Preterm delivery is the birth that occurs after the age of viability, which is 28 weeks in Nigeria, but before 37 weeks gestation    . It is a major cause of neonatal morbidity and mortality globally accounting for 1.1 million neonatal deaths annually     . Currently, prematurity is the leading cause of deaths among children under five around the world, and a leading cause of disability and ill health later in life   . Of the 15 million preterm babies worldwide, sub-Saharan Africa and South Asia account for over 60%, more than one million die due to complications related directly or indirectly to preterm births  . Preterm births complicate approximately 12% of all pregnancies in the United States and cause 75% of neonatal deaths that are not due to congenital anomalies  , while out of 645,000 live births in the United Kingdom, 7.4% were preterm  . In Nigeria, between 773,597 to 871,000 babies are born preterm each year with prevalence rate of 12.2% and 98,300 children under five die due to direct preterm complications    . Southeast Nigeria has average prevalence rate of 16.9% as was found in a recent study  .
The cause of preterm birth in about half of the pregnancies is unknown  . However, many obstetric, medical and anatomic disorders are associated with preterm labour and delivery. Some of the risk factors include, previous preterm birth, severe hypertensive disorders, anatomic disorders of placenta (abruption placenta, placenta praevia, circumvallate placenta), placenta insufficiency, premature rupture of membrane, polyhydramnios or oligohydramnios, multiple gestation, cervical weakness, abnormal uterine activities, and distortion, cervical inflammation like bacteria vaginosis or trichomonas, maternal infections such as urinary tract infection, malaria etc.; severe anaemia, alcoholism and drug addiction, malnutrition or obesity, cigarette smoking, recurrent antepartum haemorrhage, any invasive procedure or surgery, poor socioeconomic status, black ethnicity  -  . While most of the associated risk factors are non-modifiable; smoking, drug and alcohol abuse, underweight (Body mass Index < 20 kg∙m−2), short pregnancy interval of less than one year are modifiable factors  -  . Thus, efforts should be geared towards preventing and reducing the incidence through the control of modifiable factors.
The primary complication of preterm birth stems from the problems of prematurity of the infant and its chain of events. Lower birth weight babies have a lesser chance of survival and a greater chance of permanent sequelae  -  . Late preterm infants typically have better health outcomes than those born earlier, but they are still three times more likely to die in the first year of life than are full term infants  . Excellent neonatal care in the delivery room and newborn intensive care unit will enhance good prognosis for the preterm neonate.
In August 2015, the World Health Organization (WHO) published new recommendations to improve the survival and health of babies born too soon. Decision-makers should review and revise national clinical guidelines and essential medicine lists; promote the new recommendations widely; strengthen the skills of health workers to accurately assess gestational age; and monitor adherence to the guidelines  .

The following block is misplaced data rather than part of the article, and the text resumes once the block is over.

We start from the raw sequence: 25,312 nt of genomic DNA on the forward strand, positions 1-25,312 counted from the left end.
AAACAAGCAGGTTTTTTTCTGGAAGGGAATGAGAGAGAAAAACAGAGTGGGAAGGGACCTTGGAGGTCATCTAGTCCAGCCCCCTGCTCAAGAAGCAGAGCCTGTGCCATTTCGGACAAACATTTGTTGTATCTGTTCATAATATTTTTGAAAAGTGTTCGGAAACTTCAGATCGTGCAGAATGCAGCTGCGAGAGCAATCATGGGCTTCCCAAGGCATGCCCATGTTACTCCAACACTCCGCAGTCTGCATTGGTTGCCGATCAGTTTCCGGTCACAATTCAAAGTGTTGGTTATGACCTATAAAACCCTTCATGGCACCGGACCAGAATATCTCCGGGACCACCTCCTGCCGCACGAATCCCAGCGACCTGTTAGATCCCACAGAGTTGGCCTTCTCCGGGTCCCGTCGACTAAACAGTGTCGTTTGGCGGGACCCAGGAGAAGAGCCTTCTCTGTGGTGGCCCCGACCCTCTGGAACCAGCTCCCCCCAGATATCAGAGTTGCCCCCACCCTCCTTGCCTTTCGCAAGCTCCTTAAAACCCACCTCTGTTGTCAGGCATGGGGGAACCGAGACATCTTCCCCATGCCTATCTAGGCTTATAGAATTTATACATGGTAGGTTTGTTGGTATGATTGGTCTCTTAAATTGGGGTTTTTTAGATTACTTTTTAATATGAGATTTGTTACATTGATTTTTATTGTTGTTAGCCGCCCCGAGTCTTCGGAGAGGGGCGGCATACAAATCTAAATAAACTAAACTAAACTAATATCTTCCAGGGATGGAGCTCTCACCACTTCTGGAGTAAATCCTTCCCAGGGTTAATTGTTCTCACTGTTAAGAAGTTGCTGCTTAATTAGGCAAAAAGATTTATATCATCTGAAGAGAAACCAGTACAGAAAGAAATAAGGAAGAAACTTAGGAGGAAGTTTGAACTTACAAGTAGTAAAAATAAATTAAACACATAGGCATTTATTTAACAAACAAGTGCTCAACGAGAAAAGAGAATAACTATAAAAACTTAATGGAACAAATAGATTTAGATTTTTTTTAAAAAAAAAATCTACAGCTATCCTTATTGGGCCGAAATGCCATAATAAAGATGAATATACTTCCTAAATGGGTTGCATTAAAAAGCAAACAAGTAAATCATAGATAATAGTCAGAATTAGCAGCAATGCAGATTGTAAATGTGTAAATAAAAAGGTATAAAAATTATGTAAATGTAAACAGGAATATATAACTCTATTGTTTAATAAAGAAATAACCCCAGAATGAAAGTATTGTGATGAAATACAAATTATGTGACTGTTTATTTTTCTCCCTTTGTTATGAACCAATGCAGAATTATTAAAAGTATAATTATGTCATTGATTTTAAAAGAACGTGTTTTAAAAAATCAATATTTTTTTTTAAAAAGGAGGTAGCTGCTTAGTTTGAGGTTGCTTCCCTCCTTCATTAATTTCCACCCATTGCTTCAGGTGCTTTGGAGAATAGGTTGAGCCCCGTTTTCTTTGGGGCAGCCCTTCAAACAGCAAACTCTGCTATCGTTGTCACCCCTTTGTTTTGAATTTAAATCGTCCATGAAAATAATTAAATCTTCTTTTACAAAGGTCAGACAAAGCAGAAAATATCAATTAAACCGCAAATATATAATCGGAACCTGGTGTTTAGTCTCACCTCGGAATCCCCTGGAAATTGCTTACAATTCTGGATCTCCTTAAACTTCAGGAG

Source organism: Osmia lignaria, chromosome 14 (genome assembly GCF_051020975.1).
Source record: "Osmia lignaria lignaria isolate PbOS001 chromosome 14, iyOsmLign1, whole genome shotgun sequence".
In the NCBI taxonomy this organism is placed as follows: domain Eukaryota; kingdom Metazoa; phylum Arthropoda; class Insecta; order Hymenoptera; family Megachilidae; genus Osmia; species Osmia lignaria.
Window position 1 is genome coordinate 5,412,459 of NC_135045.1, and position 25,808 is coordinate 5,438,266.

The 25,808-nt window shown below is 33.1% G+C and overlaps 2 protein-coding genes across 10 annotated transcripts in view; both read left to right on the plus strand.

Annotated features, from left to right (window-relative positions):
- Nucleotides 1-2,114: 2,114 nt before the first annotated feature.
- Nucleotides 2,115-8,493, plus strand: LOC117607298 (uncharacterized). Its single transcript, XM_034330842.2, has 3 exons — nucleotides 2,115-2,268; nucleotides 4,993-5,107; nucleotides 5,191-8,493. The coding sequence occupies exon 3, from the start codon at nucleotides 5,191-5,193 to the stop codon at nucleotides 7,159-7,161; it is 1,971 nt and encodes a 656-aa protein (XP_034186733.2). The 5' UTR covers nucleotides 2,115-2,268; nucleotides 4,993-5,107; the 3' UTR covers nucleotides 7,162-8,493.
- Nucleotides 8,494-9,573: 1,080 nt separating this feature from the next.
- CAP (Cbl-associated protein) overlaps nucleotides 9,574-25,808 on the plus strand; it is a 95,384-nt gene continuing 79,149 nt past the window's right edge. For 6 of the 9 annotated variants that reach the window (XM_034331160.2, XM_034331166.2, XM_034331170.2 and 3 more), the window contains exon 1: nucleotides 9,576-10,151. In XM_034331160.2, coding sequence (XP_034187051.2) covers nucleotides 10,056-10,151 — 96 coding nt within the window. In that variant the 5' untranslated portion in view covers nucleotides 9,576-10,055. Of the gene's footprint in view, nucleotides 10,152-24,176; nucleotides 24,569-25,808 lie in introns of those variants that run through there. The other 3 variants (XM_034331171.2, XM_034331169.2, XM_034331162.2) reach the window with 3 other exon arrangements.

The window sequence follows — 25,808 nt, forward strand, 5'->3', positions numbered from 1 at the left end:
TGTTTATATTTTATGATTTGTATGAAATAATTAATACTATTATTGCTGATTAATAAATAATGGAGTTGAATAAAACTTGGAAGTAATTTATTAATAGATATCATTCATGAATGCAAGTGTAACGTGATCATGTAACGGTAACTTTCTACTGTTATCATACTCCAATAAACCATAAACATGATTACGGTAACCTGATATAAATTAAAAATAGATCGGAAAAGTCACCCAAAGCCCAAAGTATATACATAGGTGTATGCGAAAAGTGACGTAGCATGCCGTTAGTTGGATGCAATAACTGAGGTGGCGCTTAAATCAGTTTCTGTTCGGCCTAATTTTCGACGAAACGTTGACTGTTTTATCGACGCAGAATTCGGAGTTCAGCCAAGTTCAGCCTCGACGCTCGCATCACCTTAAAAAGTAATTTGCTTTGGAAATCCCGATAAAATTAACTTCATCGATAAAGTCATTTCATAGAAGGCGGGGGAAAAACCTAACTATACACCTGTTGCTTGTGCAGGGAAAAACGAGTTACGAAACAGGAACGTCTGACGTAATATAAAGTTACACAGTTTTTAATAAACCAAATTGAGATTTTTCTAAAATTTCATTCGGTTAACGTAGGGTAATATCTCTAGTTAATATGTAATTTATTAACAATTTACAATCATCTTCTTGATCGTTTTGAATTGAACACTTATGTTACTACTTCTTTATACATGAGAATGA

There has been no study in our centre that detailed the socio-demographic characteristics and outcome of preterm delivery. As preterm birth is associated with health, socioeconomic and psychological consequences  -  , it became necessary to profile the outcome of preterm delivery in our centre. The data obtained enhance greater understanding for prevention, proper management of preterm delivery and for scholarly insight. Therefore, the aim of this study was to determine the incidence and socio-demographic characteristics of patients with preterm birth.
2. Materials and Method
Study area: Alex Ekwueme Federal University Teaching Hospital is a tertiary hospital within Abakaliki metropolis. It was formerly known as Federal Teaching Hospital Abakaliki. The hospital is made up of ten clinical departments; Obstetrics and Gynaecology, Paediatrics, Medicine, Surgery, Psychiatry, Community Health, Family Medicine, Ophthalmology, Otorlanrygology and Anaesthesiology. The Obstetrics and Gynaecology Department is one of the ten clinical departments in the hospital, it has ten teams with each comprising consultants, senior registrars, registrars, senior house officers and house officers. The department runs gynaecology clinics, preconception, antenatal, intrapartum and postnatal services. It is also a referral centre to the surrounding maternities and hospitals. It receives referral from the surrounding states of Cross River, Enugu and Benue. The labour ward offers 24 hours services and has average of 228 deliveries per month.
Study design: This was a retrospective study of the preterm deliveries managed at the Obstetrics and Gynaecology, and the Paediatrics Department of FETHA from 1st January 2012 through 31st December 2015. The records and case files of these parturients were retrieved from the Medical Records department, paediatrics department, Obstetric units including emergency unit, Labour wards, Operation Theatre, and data extracted into a study proforma and compared, focusing on socio-demographic and obstetric characteristics including age, parity, occupational status, booking status, gestational age, risk factors for preterm delivery, mode of delivery, Apgar scores, birth weight, and the perinatal outcome.